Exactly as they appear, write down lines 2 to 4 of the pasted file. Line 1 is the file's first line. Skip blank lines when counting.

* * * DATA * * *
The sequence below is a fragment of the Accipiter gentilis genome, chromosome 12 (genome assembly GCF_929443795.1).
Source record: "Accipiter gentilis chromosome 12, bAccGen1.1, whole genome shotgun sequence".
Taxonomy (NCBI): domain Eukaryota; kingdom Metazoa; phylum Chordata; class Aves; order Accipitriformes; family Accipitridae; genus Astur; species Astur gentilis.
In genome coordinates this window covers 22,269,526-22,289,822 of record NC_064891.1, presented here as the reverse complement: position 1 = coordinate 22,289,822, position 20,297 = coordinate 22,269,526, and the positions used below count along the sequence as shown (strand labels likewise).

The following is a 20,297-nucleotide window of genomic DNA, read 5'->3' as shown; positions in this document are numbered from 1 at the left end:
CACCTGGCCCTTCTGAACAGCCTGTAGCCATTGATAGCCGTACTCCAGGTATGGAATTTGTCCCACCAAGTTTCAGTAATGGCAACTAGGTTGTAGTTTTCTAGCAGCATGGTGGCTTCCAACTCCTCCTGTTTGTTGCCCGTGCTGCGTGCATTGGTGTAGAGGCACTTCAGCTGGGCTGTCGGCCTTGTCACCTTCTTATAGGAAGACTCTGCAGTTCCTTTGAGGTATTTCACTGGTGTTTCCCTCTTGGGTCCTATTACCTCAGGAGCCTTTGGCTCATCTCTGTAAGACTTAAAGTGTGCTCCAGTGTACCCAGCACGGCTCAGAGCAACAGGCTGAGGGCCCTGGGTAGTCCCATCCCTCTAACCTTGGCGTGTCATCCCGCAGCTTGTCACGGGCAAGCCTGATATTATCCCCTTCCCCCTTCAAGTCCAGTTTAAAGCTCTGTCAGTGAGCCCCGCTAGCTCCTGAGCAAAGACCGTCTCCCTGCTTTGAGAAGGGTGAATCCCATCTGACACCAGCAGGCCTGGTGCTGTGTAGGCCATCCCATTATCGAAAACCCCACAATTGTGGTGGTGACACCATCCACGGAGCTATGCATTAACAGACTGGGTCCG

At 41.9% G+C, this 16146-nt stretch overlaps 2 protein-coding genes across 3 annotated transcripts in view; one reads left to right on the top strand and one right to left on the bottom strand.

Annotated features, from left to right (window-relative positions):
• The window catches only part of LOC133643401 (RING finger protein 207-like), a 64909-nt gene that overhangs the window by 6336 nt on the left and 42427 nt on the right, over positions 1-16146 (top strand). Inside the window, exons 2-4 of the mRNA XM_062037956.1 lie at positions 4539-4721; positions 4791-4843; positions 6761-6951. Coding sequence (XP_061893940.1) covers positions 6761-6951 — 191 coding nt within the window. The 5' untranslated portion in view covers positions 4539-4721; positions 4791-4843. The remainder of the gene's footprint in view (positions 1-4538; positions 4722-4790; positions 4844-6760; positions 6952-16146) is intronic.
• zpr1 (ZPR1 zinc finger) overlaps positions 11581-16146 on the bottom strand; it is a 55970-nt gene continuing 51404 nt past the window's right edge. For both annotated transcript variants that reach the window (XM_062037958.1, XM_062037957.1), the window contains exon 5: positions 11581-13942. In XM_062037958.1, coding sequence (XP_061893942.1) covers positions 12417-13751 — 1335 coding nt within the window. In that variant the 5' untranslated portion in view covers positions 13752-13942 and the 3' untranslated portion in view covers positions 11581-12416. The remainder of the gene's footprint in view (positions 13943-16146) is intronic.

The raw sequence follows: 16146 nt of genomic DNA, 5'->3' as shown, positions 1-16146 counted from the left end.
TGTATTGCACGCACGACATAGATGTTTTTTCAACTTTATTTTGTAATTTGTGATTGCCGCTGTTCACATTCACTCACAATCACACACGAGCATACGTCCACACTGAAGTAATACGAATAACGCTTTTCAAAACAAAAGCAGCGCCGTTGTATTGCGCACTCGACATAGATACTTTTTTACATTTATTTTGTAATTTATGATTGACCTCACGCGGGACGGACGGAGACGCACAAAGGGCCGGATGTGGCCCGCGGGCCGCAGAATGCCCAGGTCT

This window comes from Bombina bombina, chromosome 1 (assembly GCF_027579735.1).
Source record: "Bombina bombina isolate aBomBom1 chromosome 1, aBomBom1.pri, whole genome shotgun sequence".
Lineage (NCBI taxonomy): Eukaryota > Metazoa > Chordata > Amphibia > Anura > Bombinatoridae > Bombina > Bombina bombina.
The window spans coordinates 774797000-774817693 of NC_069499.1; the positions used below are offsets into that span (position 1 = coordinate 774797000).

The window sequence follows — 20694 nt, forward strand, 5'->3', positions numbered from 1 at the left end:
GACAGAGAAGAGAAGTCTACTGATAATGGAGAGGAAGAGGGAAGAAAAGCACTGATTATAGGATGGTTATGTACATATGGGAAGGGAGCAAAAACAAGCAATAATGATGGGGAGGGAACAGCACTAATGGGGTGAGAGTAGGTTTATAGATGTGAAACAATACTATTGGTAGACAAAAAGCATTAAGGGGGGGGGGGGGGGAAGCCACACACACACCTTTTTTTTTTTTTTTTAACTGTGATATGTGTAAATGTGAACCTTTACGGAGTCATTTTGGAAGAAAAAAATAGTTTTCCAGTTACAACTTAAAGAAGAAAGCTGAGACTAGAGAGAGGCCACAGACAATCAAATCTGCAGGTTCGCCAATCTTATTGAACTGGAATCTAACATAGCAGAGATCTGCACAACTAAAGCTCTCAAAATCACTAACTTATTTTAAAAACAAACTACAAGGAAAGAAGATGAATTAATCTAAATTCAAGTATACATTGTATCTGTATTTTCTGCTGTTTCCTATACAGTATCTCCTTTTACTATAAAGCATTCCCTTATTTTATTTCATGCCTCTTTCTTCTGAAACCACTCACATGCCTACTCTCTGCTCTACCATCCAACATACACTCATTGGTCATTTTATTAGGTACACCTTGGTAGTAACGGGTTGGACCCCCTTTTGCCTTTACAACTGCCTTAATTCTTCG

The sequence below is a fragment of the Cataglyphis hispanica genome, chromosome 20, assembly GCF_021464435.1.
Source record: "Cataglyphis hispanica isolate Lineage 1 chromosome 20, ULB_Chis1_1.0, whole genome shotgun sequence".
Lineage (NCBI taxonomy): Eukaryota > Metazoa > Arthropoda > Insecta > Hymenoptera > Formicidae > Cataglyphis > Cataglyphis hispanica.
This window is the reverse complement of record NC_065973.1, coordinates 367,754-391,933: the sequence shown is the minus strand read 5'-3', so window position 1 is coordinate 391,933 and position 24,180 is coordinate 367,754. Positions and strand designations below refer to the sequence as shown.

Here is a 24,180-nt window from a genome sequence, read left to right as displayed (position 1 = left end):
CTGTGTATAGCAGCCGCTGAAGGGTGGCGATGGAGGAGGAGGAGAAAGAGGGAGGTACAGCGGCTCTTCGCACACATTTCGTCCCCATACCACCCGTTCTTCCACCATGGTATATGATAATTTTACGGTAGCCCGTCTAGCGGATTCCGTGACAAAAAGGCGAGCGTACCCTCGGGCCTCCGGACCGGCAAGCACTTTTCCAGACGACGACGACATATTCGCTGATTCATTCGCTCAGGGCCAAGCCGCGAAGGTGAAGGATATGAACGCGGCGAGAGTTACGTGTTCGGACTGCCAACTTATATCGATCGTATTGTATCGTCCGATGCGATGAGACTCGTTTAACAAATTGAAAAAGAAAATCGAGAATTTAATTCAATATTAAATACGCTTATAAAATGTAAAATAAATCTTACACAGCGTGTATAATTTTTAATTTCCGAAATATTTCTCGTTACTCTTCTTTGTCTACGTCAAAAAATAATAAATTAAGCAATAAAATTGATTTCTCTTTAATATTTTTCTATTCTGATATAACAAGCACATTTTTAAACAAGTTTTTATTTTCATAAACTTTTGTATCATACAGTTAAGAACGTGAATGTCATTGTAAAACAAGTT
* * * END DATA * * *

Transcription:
Source record: "Accipiter gentilis chromosome 12, bAccGen1.1, whole genome shotgun sequence".
Taxonomy (NCBI): domain Eukaryota; kingdom Metazoa; phylum Chordata; class Aves; order Accipitriformes; family Accipitridae; genus Astur; species Astur gentilis.
In genome coordinates this window covers 22,269,526-22,289,822 of record NC_064891.1, presented here as the reverse complement: position 1 = coordinate 22,289,822, position 20,297 = coordinate 22,269,526, and the positions used below count along the sequence as shown (strand labels likewise).